It is submitted that Australia's DTAs need to be aligned more closely with the Australian tax system which since 20 September 1985, has taxed certain capital gains made by taxpayers.

Dianna Lane holds LLB and BEc degrees. She has also gained admission to the Supreme Court of Victoria and practices as a taxation consultant with Ernst & Young. She is currently completing her Master of Taxation at Monash University's Department of Business Law and Taxation.

[*] The views expressed in this article are those of the author and are not necessarily those of Ernst & Young.

[1] ITAA97, s 136-1.

[2] ITAA97, s 136-25.

[3] ITAA97, s 104-5.

[4] P Kennedy, "CGT and Non-Residents; Part A: Protection Under Double Tax Agreements" (1993) 2(1) Taxation in Australia Red Edition 28.

[5] OECD, Commentary to OECD Model Convention, Paris 1992, I-4.

[6] Ibid C(13)-7.

[7] Section 4(2) of the International Tax Agreement Act 1953 (Cth), which is the domestic legislation to which Australia's bilateral agreements are attached.

[8] S Kontelj, "Capital Gains Tax and Non-Residents" (1995) 69(2) Law Institute Journal 135.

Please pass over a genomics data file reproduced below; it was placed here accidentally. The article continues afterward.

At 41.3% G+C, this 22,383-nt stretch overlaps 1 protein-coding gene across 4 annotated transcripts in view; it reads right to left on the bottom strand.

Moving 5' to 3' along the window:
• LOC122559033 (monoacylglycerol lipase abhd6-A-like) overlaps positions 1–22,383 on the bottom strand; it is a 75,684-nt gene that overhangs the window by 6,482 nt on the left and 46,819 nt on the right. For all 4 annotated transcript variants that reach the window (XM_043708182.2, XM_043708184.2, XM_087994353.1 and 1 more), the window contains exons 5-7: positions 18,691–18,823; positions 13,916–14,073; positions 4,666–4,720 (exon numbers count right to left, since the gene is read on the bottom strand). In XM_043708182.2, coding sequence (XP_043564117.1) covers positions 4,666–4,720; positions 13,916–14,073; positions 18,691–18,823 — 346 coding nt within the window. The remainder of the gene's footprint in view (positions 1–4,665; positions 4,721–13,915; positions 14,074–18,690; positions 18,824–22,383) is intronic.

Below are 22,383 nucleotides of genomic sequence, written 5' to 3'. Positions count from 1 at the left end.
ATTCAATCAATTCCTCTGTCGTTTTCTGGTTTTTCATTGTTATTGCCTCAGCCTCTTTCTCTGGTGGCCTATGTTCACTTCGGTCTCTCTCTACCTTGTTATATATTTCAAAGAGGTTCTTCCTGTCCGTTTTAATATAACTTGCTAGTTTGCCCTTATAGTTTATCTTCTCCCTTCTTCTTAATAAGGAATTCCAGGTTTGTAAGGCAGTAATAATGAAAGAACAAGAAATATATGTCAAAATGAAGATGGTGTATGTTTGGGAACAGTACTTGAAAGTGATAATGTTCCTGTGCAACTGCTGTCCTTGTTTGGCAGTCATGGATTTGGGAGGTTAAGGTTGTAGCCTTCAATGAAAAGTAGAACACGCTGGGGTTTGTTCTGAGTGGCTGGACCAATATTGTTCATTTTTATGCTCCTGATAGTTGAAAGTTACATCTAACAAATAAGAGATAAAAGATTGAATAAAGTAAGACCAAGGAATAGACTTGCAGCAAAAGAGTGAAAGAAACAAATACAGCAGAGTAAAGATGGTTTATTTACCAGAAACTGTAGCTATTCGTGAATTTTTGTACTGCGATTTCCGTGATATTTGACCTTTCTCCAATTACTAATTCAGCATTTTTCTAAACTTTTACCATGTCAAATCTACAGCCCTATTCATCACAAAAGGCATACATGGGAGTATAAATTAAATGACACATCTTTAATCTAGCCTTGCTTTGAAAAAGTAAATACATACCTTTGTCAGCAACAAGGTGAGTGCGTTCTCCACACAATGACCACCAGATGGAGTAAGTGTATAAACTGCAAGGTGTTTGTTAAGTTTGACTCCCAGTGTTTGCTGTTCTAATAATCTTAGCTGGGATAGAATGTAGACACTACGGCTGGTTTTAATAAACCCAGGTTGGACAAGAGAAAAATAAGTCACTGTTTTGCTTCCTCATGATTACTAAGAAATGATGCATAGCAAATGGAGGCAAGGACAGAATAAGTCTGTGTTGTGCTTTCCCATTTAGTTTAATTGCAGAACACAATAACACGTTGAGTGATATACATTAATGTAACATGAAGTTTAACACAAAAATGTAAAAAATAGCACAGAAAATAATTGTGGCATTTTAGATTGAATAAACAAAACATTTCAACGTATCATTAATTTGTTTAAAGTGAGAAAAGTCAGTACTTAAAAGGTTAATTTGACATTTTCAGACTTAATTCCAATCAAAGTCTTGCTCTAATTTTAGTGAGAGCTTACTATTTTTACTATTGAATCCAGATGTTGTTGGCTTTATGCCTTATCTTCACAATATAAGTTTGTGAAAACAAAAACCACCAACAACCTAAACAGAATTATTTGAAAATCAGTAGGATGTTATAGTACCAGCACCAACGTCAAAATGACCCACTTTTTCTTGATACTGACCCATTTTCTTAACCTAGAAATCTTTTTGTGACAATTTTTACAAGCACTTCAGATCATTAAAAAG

[9] 90 ATC 4717 ("Thiel").

[10] The DTA between Sweden and Australia, Art 7.

[11] Thiel 90 ATC 4717, 4719.

[12] Ibid.

[13] (1980) 147 CLR 142, 159.

[14] Thiel 90 ATC 4717, 4727.

[15] Ibid.

[16] 97 ATC 4229 ("Lamesa").

[17] Ibid 4237.

[18] Ibid 4238.

[19] Kontelj, above n 8.

[20] Before 29 March 1995, the New Zealand DTA did not contain an article dealing with gains from the disposal of real property.

[21] For example, the "industrial or commercial profits" Article of the DTA between the United Kingdom and Australia.

[22] See eg, Art 13(2)(b)(ii) of the DTA between the US and Australia.

[23] See eg, Art 13 of the DTA between Canada and Australia.

[24] The DTAs between Australia and the Netherlands, France, Italy, Korea, Finland and Austria.

[25] The DTAs between Australia and the US, Canada and Malta.

[26] The DTA between Australia and Malaysia.